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Big BOSH! Roast: Mushroom Wellington
If you havn't heard of the BOSH! Mushroom wellington....where have you been for the past few years?
Our mushroom wellington is a true vegan Christmas meal of heaven. We have so many of you tagging us in your Christmas instagram stories all cooking this and LOVING IT.
Whether it’s Christmas, Thanksgiving or just a normal Sunday, a roast dinner is the jewel in the crown of British cuisine. But if you have a plant-based diet, how do you manage it without meat? EASY. We’ve based ours around a glorious centrepiece mushroom wellington. Fluffy, rich, full of texture and goes great with gravy. Better than your mum’s roast (just don’t tell her we said that). A great vegan family meal!
- 7 garlic cloves
- 5 sprigs fresh rosemary
- 6 sprigs fresh thyme
- 4 portobello mushrooms
- 4 tsp + 1 tbsp olive oil
- 1 tsp salt, plus a little extra
- 2 tsp black pepper, plus a little extra
- 1 large red onion
- 2 tsp light brown sugar
- 300g chestnut mushrooms
- 125ml white wine
- 200g vacuum-packed chestnuts
- 250g pecans
- 2 slices seeded bread (about 80g)
- 2 sheets ready-rolled vegan shortcrust pastry
- 4 tbsp plant-based milk
- Lined baking tray (x 2)
- Frying pan
- Small bowl
- Food processor
- Large mixing bowl
- Pastry brush
- Wooden spoon
- Bread knife to carve this bad boy up
Mince 4 of the garlic cloves using a sharp knife. Strip the leaves from 4 rosemary and 4 thyme sprigs by running your thumb and forefinger from the top to the base of the stems (the leaves should easily come away), then finely chop.
Lay the portobello mushrooms on a lined baking tray with the stems pointing up. Drizzle 1 teaspoon oil over the gills of each mushroom and sprinkle with a little salt and pepper. Divide the chopped rosemary, thyme and garlic between the mushrooms. Put the tray in the oven and cook for 15 minutes. Remove and set aside.
Meanwhile, peel and finely chop the red onion. Add 1 tablespoon oil to the frying pan. Add the red onion to the pan and sauté for 10 minutes, stirring regularly, until softened.
While the onions are cooking, finely chop the remaining 3 garlic cloves. Strip the leaves from the remaining rosemary and thyme sprigs and finely chop. Measure 1 teaspoon salt, 1 teaspoon of the pepper and the sugar into a small bowl. Add the garlic, rosemary, thyme, salt, pepper and sugar into the pan and stir everything round for 1 minute.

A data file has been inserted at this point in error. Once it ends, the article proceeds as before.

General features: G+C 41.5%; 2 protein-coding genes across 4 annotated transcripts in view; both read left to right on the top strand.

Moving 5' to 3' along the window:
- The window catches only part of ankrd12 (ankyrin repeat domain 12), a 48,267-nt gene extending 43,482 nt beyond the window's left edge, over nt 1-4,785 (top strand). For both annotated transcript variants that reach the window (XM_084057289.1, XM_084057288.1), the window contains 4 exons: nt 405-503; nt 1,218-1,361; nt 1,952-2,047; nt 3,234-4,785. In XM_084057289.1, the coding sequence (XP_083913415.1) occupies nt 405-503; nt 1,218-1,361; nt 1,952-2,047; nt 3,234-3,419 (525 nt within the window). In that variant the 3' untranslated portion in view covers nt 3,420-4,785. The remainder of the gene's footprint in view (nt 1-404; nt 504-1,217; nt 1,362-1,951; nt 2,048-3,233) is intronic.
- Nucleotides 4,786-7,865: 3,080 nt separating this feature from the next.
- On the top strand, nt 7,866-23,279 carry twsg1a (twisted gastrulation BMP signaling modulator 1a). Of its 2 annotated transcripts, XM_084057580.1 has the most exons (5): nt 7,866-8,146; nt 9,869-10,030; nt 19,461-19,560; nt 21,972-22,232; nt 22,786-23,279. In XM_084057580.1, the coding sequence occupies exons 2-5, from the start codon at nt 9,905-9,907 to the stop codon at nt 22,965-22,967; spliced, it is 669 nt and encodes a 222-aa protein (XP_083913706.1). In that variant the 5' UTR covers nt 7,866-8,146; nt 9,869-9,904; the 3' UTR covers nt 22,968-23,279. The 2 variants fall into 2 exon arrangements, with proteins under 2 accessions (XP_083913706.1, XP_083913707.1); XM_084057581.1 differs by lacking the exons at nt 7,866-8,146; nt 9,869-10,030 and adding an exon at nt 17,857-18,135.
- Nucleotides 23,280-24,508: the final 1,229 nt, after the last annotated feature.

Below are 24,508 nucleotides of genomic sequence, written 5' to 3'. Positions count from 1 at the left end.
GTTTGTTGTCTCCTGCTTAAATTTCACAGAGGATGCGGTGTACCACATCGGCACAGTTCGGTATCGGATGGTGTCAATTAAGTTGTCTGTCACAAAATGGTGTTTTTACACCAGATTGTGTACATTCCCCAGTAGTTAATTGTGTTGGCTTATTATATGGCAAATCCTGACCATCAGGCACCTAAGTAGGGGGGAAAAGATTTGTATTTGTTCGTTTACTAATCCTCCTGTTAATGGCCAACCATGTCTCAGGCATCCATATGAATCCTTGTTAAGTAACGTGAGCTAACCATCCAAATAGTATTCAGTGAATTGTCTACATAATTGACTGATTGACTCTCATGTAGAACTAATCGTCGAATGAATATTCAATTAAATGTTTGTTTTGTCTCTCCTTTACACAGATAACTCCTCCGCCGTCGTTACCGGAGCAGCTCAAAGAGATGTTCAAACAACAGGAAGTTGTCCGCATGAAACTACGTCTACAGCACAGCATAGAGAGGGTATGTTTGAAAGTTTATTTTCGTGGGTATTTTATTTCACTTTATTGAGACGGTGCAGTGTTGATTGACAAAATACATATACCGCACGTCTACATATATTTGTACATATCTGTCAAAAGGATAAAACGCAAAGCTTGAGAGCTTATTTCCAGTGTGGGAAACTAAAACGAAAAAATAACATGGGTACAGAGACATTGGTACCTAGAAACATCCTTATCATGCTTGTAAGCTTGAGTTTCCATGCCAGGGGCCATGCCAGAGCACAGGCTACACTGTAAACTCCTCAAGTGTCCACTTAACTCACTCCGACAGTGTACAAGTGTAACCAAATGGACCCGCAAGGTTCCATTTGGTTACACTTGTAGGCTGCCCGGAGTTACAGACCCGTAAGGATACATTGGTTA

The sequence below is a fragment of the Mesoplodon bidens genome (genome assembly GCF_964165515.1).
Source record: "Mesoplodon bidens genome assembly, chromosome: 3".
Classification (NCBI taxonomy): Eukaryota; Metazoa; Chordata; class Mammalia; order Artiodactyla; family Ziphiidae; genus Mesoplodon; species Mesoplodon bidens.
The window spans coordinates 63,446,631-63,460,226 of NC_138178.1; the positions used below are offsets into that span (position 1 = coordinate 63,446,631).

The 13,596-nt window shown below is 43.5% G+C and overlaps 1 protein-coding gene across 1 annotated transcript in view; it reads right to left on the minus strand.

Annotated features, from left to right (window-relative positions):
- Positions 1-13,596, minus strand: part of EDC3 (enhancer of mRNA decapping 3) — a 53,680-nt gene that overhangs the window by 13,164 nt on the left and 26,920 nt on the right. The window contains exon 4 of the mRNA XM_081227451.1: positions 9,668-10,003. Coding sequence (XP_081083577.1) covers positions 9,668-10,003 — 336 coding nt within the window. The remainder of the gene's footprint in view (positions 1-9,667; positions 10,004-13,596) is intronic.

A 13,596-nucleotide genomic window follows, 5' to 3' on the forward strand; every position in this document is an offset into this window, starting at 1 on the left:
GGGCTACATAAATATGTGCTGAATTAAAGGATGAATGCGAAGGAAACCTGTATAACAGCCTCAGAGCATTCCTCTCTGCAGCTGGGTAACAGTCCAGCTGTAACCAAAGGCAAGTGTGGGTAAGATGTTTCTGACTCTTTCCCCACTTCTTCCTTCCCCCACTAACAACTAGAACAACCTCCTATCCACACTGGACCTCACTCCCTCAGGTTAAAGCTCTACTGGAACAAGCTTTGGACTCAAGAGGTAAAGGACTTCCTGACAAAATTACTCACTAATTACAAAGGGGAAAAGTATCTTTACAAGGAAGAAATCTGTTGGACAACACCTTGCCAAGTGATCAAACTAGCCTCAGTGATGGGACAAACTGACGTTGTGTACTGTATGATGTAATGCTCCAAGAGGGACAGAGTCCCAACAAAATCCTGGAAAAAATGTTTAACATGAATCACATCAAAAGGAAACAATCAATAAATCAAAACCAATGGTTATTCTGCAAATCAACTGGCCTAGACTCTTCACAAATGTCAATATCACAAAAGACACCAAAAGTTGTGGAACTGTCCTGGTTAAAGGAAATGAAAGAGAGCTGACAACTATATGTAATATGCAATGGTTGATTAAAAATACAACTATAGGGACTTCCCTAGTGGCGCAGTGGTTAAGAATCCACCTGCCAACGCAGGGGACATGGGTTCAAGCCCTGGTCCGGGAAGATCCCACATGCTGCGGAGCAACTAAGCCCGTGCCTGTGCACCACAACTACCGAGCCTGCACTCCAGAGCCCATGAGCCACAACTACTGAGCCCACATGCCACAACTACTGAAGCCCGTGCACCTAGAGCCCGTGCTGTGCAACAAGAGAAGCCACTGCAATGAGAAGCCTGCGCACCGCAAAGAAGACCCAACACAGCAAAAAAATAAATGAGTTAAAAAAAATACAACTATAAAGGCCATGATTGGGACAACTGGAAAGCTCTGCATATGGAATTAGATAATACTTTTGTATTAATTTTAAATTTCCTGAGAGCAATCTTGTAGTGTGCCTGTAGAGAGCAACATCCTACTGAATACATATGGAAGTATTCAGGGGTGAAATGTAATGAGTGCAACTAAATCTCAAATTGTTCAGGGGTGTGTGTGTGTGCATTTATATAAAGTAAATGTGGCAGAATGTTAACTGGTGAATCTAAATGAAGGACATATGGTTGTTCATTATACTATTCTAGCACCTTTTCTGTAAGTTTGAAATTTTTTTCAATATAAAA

Put the chestnut mushrooms into the food processor and whizz until very finely chopped. Tip them into the pan, increase the heat too high and cook until softened and all the liquid has evaporated, about 5–7 minutes.
Pour the white wine into the pan and stir it around for about 3 minutes, or until almost all the liquid has cooked off. Tip the mixture into a large mixing bowl and leave to cool for 5 minutes.
Put the chestnuts, pecans and bread into the food processor and whizz until they resemble breadcrumbs (you may need to do this in batches). Add to the bowl with the onions. Using a wooden spoon, thoroughly stir everything together until you have a thick dough-like mixture.
Lay 1 pastry sheet on the other baking tray. Spread half the chestnut mixture lengthways down the middle of the pastry sheet. Use your hands to mould it into a rectangle shape with a flat top, leaving at least a 3cm gap on all four sides. This shape will dictate the shape of the Wellington so make sure it’s nice and straight and level on top.
Place the 4 cooked portobello mushrooms neatly on top of the chestnut mixture, stems facing up, making sure the sides of the mushrooms don’t hang off the edges. Layer the rest of the chestnut mixture over the top, encasing the mushrooms. Smooth and shape into a neat, long, rectangular mound.
Using a pastry brush or your finger, brush a little of the plant-based milk around the exposed pastry edge. Lay the second pastry sheet over the mushroom filling and press it all down well, ensuring there are no air bubbles. Seal the edges by pushing down all the way round the filling with your fingers. Trim any excess pastry from the edges, making sure you leave a 1.5cm crust around the base of the Wellington. Put the excess pastry to one side for later. Use a fork to crimp all around the edges of the pastry to firmly seal the Wellington and to make it look awesome.
Roll out the excess pastry if necessary and use a pastry cutter to cut out shapes. Brush the Wellington lightly with the plant-based milk and decorate the top with the pastry shapes. Also brush the shapes with the plant-based milk. Pierce some air vents in the top of the Wellington with a fork or sharp knife.
Put the Wellington in the oven and bake it for 40 minutes at 200℃, checking after 30 minutes (if it looks ready, remove it from the oven). Use a bread knife to carefully cut the Wellington into slices and serve.